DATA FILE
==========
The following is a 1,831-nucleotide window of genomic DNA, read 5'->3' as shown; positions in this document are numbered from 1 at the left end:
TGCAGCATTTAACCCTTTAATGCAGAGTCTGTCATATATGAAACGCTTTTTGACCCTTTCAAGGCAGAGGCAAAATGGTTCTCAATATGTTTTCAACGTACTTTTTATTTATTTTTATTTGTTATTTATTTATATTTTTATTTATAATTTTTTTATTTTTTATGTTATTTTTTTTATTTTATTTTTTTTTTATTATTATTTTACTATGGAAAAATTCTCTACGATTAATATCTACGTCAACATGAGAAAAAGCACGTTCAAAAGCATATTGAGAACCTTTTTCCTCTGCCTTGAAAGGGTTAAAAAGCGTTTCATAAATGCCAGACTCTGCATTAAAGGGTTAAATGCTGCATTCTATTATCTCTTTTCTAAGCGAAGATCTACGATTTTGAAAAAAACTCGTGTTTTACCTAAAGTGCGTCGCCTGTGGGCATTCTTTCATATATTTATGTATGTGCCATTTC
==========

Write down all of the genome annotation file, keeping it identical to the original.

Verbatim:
The following is a 1,831-nucleotide window of genomic DNA, read 5'->3' as shown; positions in this document are numbered from 1 at the left end:
TGCAGCATTTAACCCTTTAATGCAGAGTCTGTCATATATGAAACGCTTTTTGACCCTTTCAAGGCAGAGGCAAAATGGTTCTCAATATGTTTTCAACGTACTTTTTATTTATTTTTATTTGTTATTTATTTATATTTTTATTTATAATTTTTTTATTTTTTATGTTATTTTTTTTATTTTATTTTTTTTTTATTATTATTTTACTATGGAAAAATTCTCTACGATTAATATCTACGTCAACATGAGAAAAAGCACGTTCAAAAGCATATTGAGAACCTTTTTCCTCTGCCTTGAAAGGGTTAAAAAGCGTTTCATAAATGCCAGACTCTGCATTAAAGGGTTAAATGCTGCATTCTATTATCTCTTTTCTAAGCGAAGATCTACGATTTTGAAAAAAACTCGTGTTTTACCTAAAGTGCGTCGCCTGTGGGCATTCTTTCATATATTTATGTATGTGCCATTTC